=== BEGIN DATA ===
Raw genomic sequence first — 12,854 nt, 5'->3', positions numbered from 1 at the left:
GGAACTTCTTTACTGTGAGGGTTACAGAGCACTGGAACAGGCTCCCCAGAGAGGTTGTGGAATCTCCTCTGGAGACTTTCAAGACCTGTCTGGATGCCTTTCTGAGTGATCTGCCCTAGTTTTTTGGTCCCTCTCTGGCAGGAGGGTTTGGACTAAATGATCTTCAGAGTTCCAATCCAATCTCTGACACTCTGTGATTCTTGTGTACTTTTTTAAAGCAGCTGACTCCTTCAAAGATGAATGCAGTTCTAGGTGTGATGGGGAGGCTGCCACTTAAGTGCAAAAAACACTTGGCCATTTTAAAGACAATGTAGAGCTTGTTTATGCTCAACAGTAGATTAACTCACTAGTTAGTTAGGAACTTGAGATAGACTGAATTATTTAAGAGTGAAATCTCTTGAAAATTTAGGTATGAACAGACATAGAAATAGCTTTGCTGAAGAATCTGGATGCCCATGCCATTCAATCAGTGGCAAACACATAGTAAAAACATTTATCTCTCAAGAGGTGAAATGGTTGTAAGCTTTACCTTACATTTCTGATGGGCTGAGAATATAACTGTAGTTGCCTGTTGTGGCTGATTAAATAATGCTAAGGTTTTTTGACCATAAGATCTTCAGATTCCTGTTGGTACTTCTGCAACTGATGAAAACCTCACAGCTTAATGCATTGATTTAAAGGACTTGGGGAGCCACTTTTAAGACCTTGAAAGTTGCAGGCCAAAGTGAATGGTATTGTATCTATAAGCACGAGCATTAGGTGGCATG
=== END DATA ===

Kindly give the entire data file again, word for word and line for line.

Raw genomic sequence first — 12,854 nt, 5'->3', positions numbered from 1 at the left:
GGAACTTCTTTACTGTGAGGGTTACAGAGCACTGGAACAGGCTCCCCAGAGAGGTTGTGGAATCTCCTCTGGAGACTTTCAAGACCTGTCTGGATGCCTTTCTGAGTGATCTGCCCTAGTTTTTTGGTCCCTCTCTGGCAGGAGGGTTTGGACTAAATGATCTTCAGAGTTCCAATCCAATCTCTGACACTCTGTGATTCTTGTGTACTTTTTTAAAGCAGCTGACTCCTTCAAAGATGAATGCAGTTCTAGGTGTGATGGGGAGGCTGCCACTTAAGTGCAAAAAACACTTGGCCATTTTAAAGACAATGTAGAGCTTGTTTATGCTCAACAGTAGATTAACTCACTAGTTAGTTAGGAACTTGAGATAGACTGAATTATTTAAGAGTGAAATCTCTTGAAAATTTAGGTATGAACAGACATAGAAATAGCTTTGCTGAAGAATCTGGATGCCCATGCCATTCAATCAGTGGCAAACACATAGTAAAAACATTTATCTCTCAAGAGGTGAAATGGTTGTAAGCTTTACCTTACATTTCTGATGGGCTGAGAATATAACTGTAGTTGCCTGTTGTGGCTGATTAAATAATGCTAAGGTTTTTTGACCATAAGATCTTCAGATTCCTGTTGGTACTTCTGCAACTGATGAAAACCTCACAGCTTAATGCATTGATTTAAAGGACTTGGGGAGCCACTTTTAAGACCTTGAAAGTTGCAGGCCAAAGTGAATGGTATTGTATCTATAAGCACGAGCATTAGGTGGCATG